Glide Avalanches are the release of the entire snow cover as a result of gliding over the ground. Glide avalanches can be composed of wet, moist, or almost entirely dry snow. They typically occur in very specific paths, where the slope is steep enough and the ground surface is relatively smooth. They are often proceeded by full depth cracks (glide cracks), though the time between the appearance of a crack and an avalanche can vary between seconds and months. Glide avalanches are unlikely to be triggered by a person, are nearly impossible to forecast, and thus pose a hazard that is extremely difficult to manage.
More info at Avalanche.org

Glide cracks we know about are on Sunburst’s SW face under the weather station, SW face of Tincan Proper, Gold Pan area (behind Cornbiscuit/Magnum) and Moose Mt in Summit Lake and crack that did release in the Johnson Pass area. These cracks can release at any moment. They are not associated with human triggers and the best way to manage the hazard is to avoid being on or beneath slopes with cracks. 

Weather
Fri, December 21st, 2018

Yesterday: Skies were broken to overcast. Snow showers were intermitent with a few inches to trace of new snow across the region. Ridgetop winds were light from the East. Temperatures were in the single digits to teens near ridgetops and low 20F’s near sea level.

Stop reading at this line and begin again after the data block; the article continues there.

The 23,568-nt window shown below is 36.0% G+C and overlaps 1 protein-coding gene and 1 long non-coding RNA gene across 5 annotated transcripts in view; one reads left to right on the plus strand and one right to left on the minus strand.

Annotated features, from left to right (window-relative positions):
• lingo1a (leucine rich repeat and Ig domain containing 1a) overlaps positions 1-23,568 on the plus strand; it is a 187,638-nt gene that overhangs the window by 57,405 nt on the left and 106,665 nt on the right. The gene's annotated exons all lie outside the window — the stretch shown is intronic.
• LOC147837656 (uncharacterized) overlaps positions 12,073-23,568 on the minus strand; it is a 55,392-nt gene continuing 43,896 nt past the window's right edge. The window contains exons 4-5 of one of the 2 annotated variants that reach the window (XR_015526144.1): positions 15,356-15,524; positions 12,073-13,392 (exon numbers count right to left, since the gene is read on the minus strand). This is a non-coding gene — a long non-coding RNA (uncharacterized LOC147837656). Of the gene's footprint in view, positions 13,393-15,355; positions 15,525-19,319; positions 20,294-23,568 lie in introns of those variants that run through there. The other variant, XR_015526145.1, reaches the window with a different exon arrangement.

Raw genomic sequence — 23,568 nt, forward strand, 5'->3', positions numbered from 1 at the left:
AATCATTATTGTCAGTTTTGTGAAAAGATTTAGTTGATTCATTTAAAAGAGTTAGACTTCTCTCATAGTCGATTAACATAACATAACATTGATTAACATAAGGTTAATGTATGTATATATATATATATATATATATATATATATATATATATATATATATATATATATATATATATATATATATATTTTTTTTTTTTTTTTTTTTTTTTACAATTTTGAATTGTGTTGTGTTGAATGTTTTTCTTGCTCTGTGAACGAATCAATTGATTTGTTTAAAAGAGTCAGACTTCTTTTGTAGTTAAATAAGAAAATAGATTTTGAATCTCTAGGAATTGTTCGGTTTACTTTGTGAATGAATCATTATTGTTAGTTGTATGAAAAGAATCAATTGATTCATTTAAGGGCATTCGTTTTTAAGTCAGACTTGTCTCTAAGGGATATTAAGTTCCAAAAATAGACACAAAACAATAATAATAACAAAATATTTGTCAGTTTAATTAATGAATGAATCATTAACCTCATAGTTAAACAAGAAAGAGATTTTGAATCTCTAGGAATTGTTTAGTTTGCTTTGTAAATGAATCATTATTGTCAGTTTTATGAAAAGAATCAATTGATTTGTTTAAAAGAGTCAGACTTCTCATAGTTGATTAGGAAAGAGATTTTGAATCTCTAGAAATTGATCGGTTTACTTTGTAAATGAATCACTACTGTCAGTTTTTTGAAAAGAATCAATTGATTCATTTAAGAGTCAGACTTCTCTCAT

Today: Expect snow showers throughout the day with 4-8 inches of snow possible. Ridgetop winds are expected to be 10-20 mph with gusts in the mid 20’s mph. Temperatures will increase from the teens to mid 20F’s in the mid and upper elevations.  

Tomorrow: Temperatures may reach low 30F’s tomorrow morning near sea level. More winter weather is expected as another low tracks into our region. Snow showers will continue tomorrow and into Sunday.

*Seattle Ridge weather station is rimed over and not recording any data.  

PRECIPITATION 24-hour data (6am – 6am)

  Temp Avg (F) Snow (in) Water (in) Snow Depth (in)
Center Ridge (1880′) 16    0.2 2   72  
Summit Lake (1400′) 8    0.1 1   18  
Alyeska Mid (1700′) 18   0.1   2   37  

RIDGETOP 24-hour data (6am – 6am)

  Temp Avg (F) Wind Dir Wind Avg (mph) Wind Gust (mph)
Sunburst (3812′) 11   NE   8   31  
Seattle Ridge (2400′) *NA   *NA     *NA     *NA    
Observations
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Riding Areas
Updated Wed, December 11th, 2019

Status of riding areas across the Chugach NF is managed by the Glacier and Seward Ranger Districts, not avalanche center staff. Riding area information is posted as a public service to our users and updated based on snow depth and snow density to prevent resource damage at trailhead locations. Riding area questions contact: mailroom_r10_chugach@fs.fed.us

Area Status Weather & Riding Conditions
Glacier District
Johnson Pass
Closed
Closed.
Placer River
Closed
Closed.
Skookum Drainage
Closed
Closed.
Turnagain Pass
Closed
Closed.
Twentymile
Closed
Closed.
Seward District
Carter Lake
Closed
Closed.
Lost Lake Trail
Closed
Closed.
Primrose Trail
Closed
Closed.
Resurrection Pass Trail
Closed
Closed. Will be open for the 2019/20 season pending adequate snow cover.
Snug Harbor
Closed
Closed.
South Fork Snow River Corridor
Closed
Closed.
Summit Lake
Closed
Closed.